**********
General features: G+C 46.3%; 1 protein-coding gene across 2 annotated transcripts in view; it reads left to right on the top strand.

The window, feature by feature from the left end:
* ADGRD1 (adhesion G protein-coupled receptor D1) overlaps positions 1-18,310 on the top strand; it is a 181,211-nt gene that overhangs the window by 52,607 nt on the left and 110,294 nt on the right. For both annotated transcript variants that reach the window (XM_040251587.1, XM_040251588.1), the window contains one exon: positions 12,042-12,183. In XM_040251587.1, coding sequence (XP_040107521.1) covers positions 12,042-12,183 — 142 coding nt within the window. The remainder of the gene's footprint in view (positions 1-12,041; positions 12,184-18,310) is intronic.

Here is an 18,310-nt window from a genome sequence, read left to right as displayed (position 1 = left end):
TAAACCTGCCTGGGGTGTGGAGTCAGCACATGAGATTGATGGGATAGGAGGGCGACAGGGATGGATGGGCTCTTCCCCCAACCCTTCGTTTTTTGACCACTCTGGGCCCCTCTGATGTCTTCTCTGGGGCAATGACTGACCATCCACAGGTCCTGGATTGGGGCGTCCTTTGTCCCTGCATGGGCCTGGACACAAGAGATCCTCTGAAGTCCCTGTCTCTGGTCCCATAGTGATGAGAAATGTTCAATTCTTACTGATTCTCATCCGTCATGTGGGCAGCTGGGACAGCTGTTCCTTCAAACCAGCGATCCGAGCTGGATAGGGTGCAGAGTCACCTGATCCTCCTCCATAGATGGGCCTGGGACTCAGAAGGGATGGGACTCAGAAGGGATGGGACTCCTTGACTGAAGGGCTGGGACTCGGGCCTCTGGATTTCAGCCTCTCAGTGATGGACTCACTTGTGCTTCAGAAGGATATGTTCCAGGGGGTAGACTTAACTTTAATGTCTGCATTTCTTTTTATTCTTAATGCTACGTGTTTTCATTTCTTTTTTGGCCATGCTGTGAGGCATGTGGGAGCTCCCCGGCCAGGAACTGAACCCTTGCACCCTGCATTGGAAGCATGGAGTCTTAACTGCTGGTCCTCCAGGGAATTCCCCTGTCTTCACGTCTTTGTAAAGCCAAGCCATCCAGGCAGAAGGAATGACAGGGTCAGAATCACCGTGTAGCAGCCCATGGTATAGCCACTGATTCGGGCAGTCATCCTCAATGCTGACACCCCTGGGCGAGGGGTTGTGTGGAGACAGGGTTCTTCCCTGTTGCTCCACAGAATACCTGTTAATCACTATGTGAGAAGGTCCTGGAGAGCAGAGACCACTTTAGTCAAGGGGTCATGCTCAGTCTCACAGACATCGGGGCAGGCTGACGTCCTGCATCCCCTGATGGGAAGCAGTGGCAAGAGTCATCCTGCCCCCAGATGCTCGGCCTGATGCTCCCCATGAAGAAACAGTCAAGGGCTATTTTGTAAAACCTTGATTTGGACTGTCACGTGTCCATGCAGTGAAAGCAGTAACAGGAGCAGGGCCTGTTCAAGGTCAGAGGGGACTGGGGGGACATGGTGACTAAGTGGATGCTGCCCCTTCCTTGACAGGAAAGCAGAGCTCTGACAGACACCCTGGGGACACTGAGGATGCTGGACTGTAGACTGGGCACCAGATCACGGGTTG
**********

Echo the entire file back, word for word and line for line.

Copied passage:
General features: G+C 46.3%; 1 protein-coding gene across 2 annotated transcripts in view; it reads left to right on the top strand.

The window, feature by feature from the left end:
* ADGRD1 (adhesion G protein-coupled receptor D1) overlaps positions 1-18,310 on the top strand; it is a 181,211-nt gene that overhangs the window by 52,607 nt on the left and 110,294 nt on the right. For both annotated transcript variants that reach the window (XM_040251587.1, XM_040251588.1), the window contains one exon: positions 12,042-12,183. In XM_040251587.1, coding sequence (XP_040107521.1) covers positions 12,042-12,183 — 142 coding nt within the window. The remainder of the gene's footprint in view (positions 1-12,041; positions 12,184-18,310) is intronic.

Here is an 18,310-nt window from a genome sequence, read left to right as displayed (position 1 = left end):
TAAACCTGCCTGGGGTGTGGAGTCAGCACATGAGATTGATGGGATAGGAGGGCGACAGGGATGGATGGGCTCTTCCCCCAACCCTTCGTTTTTTGACCACTCTGGGCCCCTCTGATGTCTTCTCTGGGGCAATGACTGACCATCCACAGGTCCTGGATTGGGGCGTCCTTTGTCCCTGCATGGGCCTGGACACAAGAGATCCTCTGAAGTCCCTGTCTCTGGTCCCATAGTGATGAGAAATGTTCAATTCTTACTGATTCTCATCCGTCATGTGGGCAGCTGGGACAGCTGTTCCTTCAAACCAGCGATCCGAGCTGGATAGGGTGCAGAGTCACCTGATCCTCCTCCATAGATGGGCCTGGGACTCAGAAGGGATGGGACTCAGAAGGGATGGGACTCCTTGACTGAAGGGCTGGGACTCGGGCCTCTGGATTTCAGCCTCTCAGTGATGGACTCACTTGTGCTTCAGAAGGATATGTTCCAGGGGGTAGACTTAACTTTAATGTCTGCATTTCTTTTTATTCTTAATGCTACGTGTTTTCATTTCTTTTTTGGCCATGCTGTGAGGCATGTGGGAGCTCCCCGGCCAGGAACTGAACCCTTGCACCCTGCATTGGAAGCATGGAGTCTTAACTGCTGGTCCTCCAGGGAATTCCCCTGTCTTCACGTCTTTGTAAAGCCAAGCCATCCAGGCAGAAGGAATGACAGGGTCAGAATCACCGTGTAGCAGCCCATGGTATAGCCACTGATTCGGGCAGTCATCCTCAATGCTGACACCCCTGGGCGAGGGGTTGTGTGGAGACAGGGTTCTTCCCTGTTGCTCCACAGAATACCTGTTAATCACTATGTGAGAAGGTCCTGGAGAGCAGAGACCACTTTAGTCAAGGGGTCATGCTCAGTCTCACAGACATCGGGGCAGGCTGACGTCCTGCATCCCCTGATGGGAAGCAGTGGCAAGAGTCATCCTGCCCCCAGATGCTCGGCCTGATGCTCCCCATGAAGAAACAGTCAAGGGCTATTTTGTAAAACCTTGATTTGGACTGTCACGTGTCCATGCAGTGAAAGCAGTAACAGGAGCAGGGCCTGTTCAAGGTCAGAGGGGACTGGGGGGACATGGTGACTAAGTGGATGCTGCCCCTTCCTTGACAGGAAAGCAGAGCTCTGACAGACACCCTGGGGACACTGAGGATGCTGGACTGTAGACTGGGCACCAGATCACGGGTTG